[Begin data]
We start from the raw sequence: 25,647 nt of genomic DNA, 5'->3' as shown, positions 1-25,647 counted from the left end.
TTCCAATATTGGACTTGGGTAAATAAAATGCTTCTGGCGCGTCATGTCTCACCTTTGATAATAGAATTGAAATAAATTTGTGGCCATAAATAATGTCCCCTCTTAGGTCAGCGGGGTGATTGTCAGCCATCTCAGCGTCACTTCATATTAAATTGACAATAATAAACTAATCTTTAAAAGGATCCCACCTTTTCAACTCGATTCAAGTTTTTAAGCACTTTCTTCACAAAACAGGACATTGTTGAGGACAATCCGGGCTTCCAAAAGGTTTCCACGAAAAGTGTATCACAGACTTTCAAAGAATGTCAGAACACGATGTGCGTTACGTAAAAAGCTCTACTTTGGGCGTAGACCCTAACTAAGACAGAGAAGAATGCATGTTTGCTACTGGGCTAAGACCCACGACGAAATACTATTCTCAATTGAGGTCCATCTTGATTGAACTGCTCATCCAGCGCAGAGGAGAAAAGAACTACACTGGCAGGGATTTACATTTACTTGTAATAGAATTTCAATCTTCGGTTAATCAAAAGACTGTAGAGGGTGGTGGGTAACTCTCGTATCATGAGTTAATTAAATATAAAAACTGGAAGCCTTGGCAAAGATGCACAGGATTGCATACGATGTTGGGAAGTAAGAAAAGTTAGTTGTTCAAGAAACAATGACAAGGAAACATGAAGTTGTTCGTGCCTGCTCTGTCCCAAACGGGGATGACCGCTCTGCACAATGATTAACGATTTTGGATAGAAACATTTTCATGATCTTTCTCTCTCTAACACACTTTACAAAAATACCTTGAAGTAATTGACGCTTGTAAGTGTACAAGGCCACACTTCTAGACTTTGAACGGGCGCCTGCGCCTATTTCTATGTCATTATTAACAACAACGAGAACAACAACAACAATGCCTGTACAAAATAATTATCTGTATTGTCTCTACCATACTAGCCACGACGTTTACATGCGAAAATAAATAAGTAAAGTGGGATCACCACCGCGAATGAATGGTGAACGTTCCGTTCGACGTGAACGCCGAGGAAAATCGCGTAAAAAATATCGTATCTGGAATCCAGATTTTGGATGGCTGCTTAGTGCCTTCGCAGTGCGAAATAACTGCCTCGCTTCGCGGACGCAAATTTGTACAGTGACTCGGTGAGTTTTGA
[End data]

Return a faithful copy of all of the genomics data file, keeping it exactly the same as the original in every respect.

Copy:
We start from the raw sequence: 25,647 nt of genomic DNA, 5'->3' as shown, positions 1-25,647 counted from the left end.
TTCCAATATTGGACTTGGGTAAATAAAATGCTTCTGGCGCGTCATGTCTCACCTTTGATAATAGAATTGAAATAAATTTGTGGCCATAAATAATGTCCCCTCTTAGGTCAGCGGGGTGATTGTCAGCCATCTCAGCGTCACTTCATATTAAATTGACAATAATAAACTAATCTTTAAAAGGATCCCACCTTTTCAACTCGATTCAAGTTTTTAAGCACTTTCTTCACAAAACAGGACATTGTTGAGGACAATCCGGGCTTCCAAAAGGTTTCCACGAAAAGTGTATCACAGACTTTCAAAGAATGTCAGAACACGATGTGCGTTACGTAAAAAGCTCTACTTTGGGCGTAGACCCTAACTAAGACAGAGAAGAATGCATGTTTGCTACTGGGCTAAGACCCACGACGAAATACTATTCTCAATTGAGGTCCATCTTGATTGAACTGCTCATCCAGCGCAGAGGAGAAAAGAACTACACTGGCAGGGATTTACATTTACTTGTAATAGAATTTCAATCTTCGGTTAATCAAAAGACTGTAGAGGGTGGTGGGTAACTCTCGTATCATGAGTTAATTAAATATAAAAACTGGAAGCCTTGGCAAAGATGCACAGGATTGCATACGATGTTGGGAAGTAAGAAAAGTTAGTTGTTCAAGAAACAATGACAAGGAAACATGAAGTTGTTCGTGCCTGCTCTGTCCCAAACGGGGATGACCGCTCTGCACAATGATTAACGATTTTGGATAGAAACATTTTCATGATCTTTCTCTCTCTAACACACTTTACAAAAATACCTTGAAGTAATTGACGCTTGTAAGTGTACAAGGCCACACTTCTAGACTTTGAACGGGCGCCTGCGCCTATTTCTATGTCATTATTAACAACAACGAGAACAACAACAACAATGCCTGTACAAAATAATTATCTGTATTGTCTCTACCATACTAGCCACGACGTTTACATGCGAAAATAAATAAGTAAAGTGGGATCACCACCGCGAATGAATGGTGAACGTTCCGTTCGACGTGAACGCCGAGGAAAATCGCGTAAAAAATATCGTATCTGGAATCCAGATTTTGGATGGCTGCTTAGTGCCTTCGCAGTGCGAAATAACTGCCTCGCTTCGCGGACGCAAATTTGTACAGTGACTCGGTGAGTTTTGA